November 6, 2020. This November Western Milling, a grain and feed manufacturer in Tulare County, California will begin operating its first compressed natural gas (CNG) fueling station. Planning for this station began in February 2019, and only 21 months later it is fueling CNG trucks driving along California’s 99 in the heart of the Central Valley. The station is owned and operated by a Western Milling subsidiary called Kruse Western Renewable Fuels. It is unique in the region as the first example of a food processor opening a natural gas station since Harris Ranch opened one in 1999.
Like that successful project which opened the Central Valley to goods movement fueled by natural gas, Kruse Western Renewable Fuels hopes to serve not just Western Milling’s own growing fleet of 32 CNG trucks, but hundreds more in the coming years along this crucial goods movement corridor. Each year over $7 billion in agricultural products are produced and shipped from Tulare County, making Tulare one of the largest agriculture counties in America.
From the boardroom vote that approved construction to first fueling, the new station was built and commissioned in only four months. This came after Kevin Kruse, CEO and President of Western Milling, approved the ambitious new plan in February 2019 and directed Rene Urquia, Director of Environmental Health and Safety, to spear-head the project. At ACT Expo in May 2019 the Western Milling team began their search for project partners. They analyzed their existing diesel operations to determine what fueling station specifications would be needed. Kevin said, “At Western Milling we understand how critical natural gas conversion is to clean up our air. We partner with our local dairies and built the infrastructure needed for local fleets to convert to natural gas. Our team is talented, diverse, and always eager to accept any challenge they face.” With help from several outside partners including Gladstein, Neandross & Associates (GNA), the Western Milling team chose a design including 3 ANG dispensers, a large and inviting canopy visible from the highway, and approximately 20 trucks fueling equivalent of CNG storage. The station was specifically designed to provide drivers a diesel-like fueling experience of 12-minutes or less.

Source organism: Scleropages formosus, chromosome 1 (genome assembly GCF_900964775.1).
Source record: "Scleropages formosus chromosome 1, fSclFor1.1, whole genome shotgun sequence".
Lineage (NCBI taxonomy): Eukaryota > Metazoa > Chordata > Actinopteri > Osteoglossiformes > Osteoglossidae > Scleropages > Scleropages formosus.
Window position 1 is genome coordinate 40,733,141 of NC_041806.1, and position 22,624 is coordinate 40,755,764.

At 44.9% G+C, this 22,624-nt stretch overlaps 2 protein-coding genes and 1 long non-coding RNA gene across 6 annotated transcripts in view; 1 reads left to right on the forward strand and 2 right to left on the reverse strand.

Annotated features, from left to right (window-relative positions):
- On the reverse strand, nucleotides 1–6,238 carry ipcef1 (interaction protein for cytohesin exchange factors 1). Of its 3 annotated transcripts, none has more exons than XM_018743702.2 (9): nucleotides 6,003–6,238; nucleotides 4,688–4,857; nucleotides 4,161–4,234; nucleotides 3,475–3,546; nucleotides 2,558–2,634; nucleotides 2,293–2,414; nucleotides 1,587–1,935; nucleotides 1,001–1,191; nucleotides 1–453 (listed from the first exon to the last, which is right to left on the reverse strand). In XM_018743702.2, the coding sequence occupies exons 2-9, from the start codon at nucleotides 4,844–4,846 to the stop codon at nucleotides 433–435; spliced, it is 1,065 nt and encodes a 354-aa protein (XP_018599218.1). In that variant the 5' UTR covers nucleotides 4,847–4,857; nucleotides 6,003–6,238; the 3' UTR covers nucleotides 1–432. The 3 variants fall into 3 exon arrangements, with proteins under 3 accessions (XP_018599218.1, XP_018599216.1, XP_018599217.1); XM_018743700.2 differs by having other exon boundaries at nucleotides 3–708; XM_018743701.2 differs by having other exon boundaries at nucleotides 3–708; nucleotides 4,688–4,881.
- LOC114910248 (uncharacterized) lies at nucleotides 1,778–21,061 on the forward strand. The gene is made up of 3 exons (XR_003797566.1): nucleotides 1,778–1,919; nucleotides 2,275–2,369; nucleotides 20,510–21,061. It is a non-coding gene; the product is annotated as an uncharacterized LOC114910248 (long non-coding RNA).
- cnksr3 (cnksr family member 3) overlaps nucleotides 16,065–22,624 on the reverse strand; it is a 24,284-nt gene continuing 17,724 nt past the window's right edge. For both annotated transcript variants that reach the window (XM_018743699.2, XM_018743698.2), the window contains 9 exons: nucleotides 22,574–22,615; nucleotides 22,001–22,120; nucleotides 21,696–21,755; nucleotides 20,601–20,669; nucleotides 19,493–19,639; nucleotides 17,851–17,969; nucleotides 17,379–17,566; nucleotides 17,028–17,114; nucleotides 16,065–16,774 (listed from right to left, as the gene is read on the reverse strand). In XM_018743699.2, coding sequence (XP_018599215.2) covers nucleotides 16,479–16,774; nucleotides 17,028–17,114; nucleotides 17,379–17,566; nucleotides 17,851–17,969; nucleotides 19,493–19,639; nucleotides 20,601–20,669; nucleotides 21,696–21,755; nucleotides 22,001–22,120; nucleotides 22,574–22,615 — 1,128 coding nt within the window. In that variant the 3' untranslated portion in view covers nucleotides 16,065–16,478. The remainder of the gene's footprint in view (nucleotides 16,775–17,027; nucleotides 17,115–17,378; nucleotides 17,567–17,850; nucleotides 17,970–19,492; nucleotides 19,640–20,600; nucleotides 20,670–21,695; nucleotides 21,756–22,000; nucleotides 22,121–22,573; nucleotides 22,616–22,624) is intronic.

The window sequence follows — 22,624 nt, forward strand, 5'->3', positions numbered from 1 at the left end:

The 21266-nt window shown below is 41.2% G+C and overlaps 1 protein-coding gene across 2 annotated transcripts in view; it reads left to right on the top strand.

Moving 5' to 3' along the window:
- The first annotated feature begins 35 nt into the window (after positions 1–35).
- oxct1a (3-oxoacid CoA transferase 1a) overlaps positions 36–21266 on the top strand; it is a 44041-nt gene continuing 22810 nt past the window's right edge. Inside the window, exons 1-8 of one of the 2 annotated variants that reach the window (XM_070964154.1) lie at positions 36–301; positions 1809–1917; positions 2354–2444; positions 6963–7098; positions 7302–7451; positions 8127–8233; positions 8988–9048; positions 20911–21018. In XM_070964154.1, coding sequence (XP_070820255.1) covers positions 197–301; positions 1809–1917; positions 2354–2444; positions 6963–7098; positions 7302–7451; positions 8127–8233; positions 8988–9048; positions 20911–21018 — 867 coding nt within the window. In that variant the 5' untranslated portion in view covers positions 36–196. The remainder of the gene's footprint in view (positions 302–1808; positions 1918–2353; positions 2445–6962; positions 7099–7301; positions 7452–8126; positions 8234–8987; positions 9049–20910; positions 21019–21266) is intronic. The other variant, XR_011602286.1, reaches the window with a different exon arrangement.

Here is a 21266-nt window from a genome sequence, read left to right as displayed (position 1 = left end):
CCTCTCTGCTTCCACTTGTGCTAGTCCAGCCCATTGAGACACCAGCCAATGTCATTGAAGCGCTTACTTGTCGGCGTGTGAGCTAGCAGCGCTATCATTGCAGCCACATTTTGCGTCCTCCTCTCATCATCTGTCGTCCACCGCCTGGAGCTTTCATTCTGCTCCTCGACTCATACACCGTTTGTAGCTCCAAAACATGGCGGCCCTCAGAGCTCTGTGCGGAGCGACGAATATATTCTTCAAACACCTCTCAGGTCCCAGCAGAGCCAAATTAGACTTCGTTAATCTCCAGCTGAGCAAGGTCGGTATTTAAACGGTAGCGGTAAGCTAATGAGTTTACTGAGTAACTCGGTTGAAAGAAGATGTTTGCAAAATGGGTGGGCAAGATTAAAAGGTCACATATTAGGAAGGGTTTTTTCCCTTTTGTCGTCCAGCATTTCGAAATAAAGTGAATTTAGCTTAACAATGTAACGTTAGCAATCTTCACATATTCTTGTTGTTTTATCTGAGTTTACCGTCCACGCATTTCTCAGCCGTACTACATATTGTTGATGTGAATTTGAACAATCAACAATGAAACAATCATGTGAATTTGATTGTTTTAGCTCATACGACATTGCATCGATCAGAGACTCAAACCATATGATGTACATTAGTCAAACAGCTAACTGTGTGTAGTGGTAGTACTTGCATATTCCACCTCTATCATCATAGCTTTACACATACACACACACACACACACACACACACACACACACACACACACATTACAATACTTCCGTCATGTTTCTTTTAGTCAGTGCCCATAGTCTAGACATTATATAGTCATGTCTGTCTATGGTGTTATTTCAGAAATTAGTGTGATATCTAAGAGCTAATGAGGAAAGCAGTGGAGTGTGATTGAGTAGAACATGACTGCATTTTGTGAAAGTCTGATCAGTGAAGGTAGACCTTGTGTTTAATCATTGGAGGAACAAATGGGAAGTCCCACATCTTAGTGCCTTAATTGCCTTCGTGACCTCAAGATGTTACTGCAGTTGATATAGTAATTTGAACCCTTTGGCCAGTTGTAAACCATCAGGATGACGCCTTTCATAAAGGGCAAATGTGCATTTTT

Western Milling already has CNG trucks on the road and plans to have a CNG truck fleet of over 40 trucks by mid-2021, which will equal 75% of the total fleet. The conversion of the fleet has been a gradual process. The first five units were a mix of new and used CNG trucks and proved both the business case as well as the ability of the technology to meet their work requirements. When asked about Western Millings turning point to deploy natural gas, Rene Urquia stated, “The new Cummins ISX12N engine was a deciding factor for converting our fleet to CNG. We were impressed by its performance claims and have found it meets our requirements in real world operations. Our team was cautious and initially skeptical, but the technology has proven to be successful.”